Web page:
Amicus Briefs: Friend of the District Court, Too?

Josephine Mason PetrickPosted by on Sep 10, 2019 in Appellate Practice

Amicus briefs are often thought of as limited to appellate courts. However, they can be useful in federal district court, too. District courts have inherent authority to allow amici curiae to participate in briefing. See, e.g., NGV Gaming, Ltd. v. Upstream Point Molate, LLC, 355 F. Supp. 2d 1061, 1067 (N.D. Cal. 2005).

Benefits to Amici in District Court

Potential amici are likely to be interested in the broader impact on the law, especially when the case involves novel legal questions or pertains to an issue of public interest. Paul M. Collins, Jr., Who Participates as Amici Curiae in the U.S. Courts of Appeals?, 94 Judicature 128, 134 (2010). Amici may provide new perspectives and educate the court about the broader consequences its ruling may have.

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Persuasive Writing & Footnote Folly

David CasarrubiasPosted by on Aug 9, 2019 in Appellate Practice

One of the greatest difficulties in creating good legal writing, particularly effective appellate brief writing, is taking voluminous and complex information and distilling it down to a handful of simple points. It is also one of its greatest delights. There are plenty of tools in a writer’s toolbox to achieve the ultimate goal of succinctness, one of which is use of footnotes.

As Bryan Garner puts it, footnotes are resources and stepping-stones for others who are interested in delving more deeply into a subject. (The Redbook, 2nd Ed., p. 135.) When used effectively, footnotes briefly and concisely establish the foundation on which a writer has built new ideas and qualified or replaced old ones. In simple terms, a footnote should be nothing more than a reference point.

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A Respondent’s Obligation on Appeal: Burden, or Opportunity?

Gary A. WattPosted by on Jul 9, 2019 in Appellate Practice

Every now and then an appeal gets taken that, frankly speaking, shouldn’t be filed. When on the receiving end it’s possible—depending on the extreme lack of merit in the opening brief—to contemplate saving the client the time, effort, and $$$$ involved in preparing a responsive brief. The thinking would be something along the lines of “this stinker has absolutely zero chance of success” (and other more colorful thoughts).  But should the respondent forgo filing a brief and just wait for the Court of Appeal to proclaim the inevitable?

Such a drastic course of action should be avoided.

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Tips and Tricks for Editing Appellate Briefs (and a Shameless Plug)

Adam HofmannPosted by on May 23, 2019 in Appellate Practice

While oral argument gets all the public attention, appellate practitioners know that their cases are almost always won or lost on the briefs. As a result, in a profession that already places heavy emphasis on good writing, lawyers focusing on appeals are known for honing their written craft to a fine edge. Yet, while it is often said by writing gurus that the key to good writing is good editing, few lawyers devote as much time and energy to learning good editing techniques as they do to developing their writing. The following will preview tips and tricks for editing appellate briefs, both your own work and the work of others.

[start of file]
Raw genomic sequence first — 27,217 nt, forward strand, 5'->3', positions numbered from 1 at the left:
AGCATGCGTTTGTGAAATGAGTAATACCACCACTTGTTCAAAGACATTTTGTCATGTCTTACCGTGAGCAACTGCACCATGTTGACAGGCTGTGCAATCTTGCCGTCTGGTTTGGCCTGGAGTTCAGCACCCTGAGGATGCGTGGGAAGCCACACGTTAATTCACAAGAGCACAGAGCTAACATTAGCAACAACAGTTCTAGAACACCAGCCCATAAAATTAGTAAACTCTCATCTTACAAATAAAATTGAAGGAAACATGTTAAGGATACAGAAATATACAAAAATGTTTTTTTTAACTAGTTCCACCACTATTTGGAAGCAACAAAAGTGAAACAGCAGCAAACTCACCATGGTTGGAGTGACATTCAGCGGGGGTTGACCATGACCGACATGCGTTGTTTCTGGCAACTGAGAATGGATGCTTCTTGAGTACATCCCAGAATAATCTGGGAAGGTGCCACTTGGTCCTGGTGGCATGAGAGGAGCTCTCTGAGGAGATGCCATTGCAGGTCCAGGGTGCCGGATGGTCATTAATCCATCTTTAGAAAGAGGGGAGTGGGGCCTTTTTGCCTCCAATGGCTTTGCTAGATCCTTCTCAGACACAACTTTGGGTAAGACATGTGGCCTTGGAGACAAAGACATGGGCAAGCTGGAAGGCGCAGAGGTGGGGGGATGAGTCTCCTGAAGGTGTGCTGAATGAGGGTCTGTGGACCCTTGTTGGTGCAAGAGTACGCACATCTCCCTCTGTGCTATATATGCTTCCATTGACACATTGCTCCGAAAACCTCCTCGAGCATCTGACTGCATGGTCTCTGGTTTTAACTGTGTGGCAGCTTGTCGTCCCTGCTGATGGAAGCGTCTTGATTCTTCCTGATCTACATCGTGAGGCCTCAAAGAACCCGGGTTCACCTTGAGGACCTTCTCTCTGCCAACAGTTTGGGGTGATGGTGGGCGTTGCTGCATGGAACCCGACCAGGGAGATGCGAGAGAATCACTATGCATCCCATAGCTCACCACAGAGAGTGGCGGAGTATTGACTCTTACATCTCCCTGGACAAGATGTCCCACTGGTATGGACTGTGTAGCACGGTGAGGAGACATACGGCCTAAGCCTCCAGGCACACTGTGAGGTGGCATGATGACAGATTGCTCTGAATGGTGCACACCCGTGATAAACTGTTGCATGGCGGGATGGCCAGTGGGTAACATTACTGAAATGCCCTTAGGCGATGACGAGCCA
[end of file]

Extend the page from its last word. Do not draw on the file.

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Peremptory Challenges to a Judge: Use It Or Lose It

Neil BardackPosted by on Apr 23, 2019 in Appellate Practice

A motion to challenge a judge under Code of Civil Procedure section 170.6 has been called a “silver bullet” because it does not require proof of good cause; it only has to be timely filed. In Sunrise Financial, LLC v. Superior Court (2019) 32 Cal.App.5th 114, the Court of Appeal for the Fourth Appellate District resolved what it deemed an issue of first impression: when does the 15-day clock begin ticking to use the silver bullet in cases involving potential consolidation and coordination? The Court of Appeal held that the 15-day period to make a peremptory challenge to a judge assigned to a case for all purposes was triggered when defendants opposed consolidation of their action with other cases arising from the same fraudulent conduct. (See Code of Civil Procedure section 403 and California Rules of Court, rule 3.500(b), (c) & (d).) As a result, their peremptory challenge was untimely.

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Federal Appeals: What To Know About Panel Rehearings and Rehearings En Banc

David CasarrubiasPosted by on Mar 28, 2019 in Appellate Practice

Losing a federal appeal raises various options, some more appealing than others. These include filing a petition for panel rehearing, a petition for rehearing en banc, or a petition for writ of certiorari. Before deciding which petition makes sense, consider the following:

According to the Federal Rules of Appellate Procedure (FRAP), a petition for panel rehearing is used to call to the court’s attention any material errors of law or fact resulting in a denial of justice. FRAP 40(a)(2). These include: irregularities in the trial; serious evidentiary flaws; the discovery of important new evidence which was previously unavailable; accident; unpredictable surprise; or unavoidable mistake. But, mere technical errors are not proper grounds for a panel rehearing.

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